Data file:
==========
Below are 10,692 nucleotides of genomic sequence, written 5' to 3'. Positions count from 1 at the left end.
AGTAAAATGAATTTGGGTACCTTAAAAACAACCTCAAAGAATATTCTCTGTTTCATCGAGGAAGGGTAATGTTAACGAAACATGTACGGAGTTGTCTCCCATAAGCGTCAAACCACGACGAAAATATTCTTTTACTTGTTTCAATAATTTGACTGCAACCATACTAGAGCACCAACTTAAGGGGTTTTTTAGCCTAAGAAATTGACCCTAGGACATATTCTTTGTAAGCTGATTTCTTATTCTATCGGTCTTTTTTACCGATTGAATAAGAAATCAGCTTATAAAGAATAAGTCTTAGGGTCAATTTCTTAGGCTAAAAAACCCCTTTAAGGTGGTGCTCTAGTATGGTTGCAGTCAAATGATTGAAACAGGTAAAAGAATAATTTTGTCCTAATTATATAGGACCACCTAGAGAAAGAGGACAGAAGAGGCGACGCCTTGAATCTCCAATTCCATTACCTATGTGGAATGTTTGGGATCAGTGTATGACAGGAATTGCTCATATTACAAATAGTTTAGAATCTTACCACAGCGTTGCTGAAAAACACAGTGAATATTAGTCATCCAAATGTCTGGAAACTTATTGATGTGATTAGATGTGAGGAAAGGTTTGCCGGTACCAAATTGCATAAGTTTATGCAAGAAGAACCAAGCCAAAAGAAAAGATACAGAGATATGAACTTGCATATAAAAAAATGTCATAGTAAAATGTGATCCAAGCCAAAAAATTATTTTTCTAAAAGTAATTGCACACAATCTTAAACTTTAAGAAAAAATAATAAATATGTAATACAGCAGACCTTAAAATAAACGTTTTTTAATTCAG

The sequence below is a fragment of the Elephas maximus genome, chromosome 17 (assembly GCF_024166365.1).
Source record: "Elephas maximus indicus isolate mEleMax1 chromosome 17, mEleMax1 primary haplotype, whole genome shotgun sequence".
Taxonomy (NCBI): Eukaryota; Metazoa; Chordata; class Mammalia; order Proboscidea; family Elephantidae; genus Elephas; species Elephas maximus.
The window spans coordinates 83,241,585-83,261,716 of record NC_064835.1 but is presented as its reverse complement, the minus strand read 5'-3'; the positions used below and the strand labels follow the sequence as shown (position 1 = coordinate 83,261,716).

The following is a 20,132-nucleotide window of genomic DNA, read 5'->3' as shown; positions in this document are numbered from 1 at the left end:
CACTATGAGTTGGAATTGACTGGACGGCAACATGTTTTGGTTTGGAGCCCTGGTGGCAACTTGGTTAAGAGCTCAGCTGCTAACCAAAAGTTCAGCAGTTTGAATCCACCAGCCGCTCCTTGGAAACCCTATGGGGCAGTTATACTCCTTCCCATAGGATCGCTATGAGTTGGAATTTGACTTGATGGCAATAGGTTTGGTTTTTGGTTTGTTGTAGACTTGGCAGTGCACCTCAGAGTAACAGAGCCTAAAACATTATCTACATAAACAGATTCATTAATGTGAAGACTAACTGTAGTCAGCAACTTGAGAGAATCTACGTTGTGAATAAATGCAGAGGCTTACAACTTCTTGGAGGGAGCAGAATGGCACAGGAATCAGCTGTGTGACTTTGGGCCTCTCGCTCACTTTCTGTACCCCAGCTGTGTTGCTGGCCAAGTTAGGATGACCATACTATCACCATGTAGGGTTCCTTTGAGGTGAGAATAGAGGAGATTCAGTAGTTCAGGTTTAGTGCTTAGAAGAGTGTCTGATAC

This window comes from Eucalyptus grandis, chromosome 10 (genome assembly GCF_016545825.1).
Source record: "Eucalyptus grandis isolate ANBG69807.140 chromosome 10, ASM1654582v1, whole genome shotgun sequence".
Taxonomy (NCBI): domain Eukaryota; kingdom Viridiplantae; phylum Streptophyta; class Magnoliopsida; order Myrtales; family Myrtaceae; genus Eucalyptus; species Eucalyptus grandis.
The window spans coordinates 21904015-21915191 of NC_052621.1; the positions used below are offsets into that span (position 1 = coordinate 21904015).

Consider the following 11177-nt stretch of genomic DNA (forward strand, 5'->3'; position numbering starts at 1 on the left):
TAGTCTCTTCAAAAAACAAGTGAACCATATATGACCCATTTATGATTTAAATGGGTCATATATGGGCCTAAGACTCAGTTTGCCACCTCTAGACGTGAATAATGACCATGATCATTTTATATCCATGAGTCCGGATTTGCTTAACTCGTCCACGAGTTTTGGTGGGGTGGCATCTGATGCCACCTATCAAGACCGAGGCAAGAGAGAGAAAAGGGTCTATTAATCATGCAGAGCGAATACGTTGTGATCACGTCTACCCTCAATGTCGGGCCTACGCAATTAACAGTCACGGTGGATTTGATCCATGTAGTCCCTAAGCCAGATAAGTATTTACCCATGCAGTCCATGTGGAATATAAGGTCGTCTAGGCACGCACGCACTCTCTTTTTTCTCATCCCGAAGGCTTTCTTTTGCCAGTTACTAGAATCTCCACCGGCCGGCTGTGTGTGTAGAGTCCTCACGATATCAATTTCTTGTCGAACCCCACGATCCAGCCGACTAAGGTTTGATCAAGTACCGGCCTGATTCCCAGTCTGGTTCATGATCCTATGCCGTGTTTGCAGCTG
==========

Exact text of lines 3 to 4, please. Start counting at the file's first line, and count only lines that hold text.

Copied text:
The sequence below is a fragment of the Elephas maximus genome, chromosome 17 (assembly GCF_024166365.1).
Source record: "Elephas maximus indicus isolate mEleMax1 chromosome 17, mEleMax1 primary haplotype, whole genome shotgun sequence".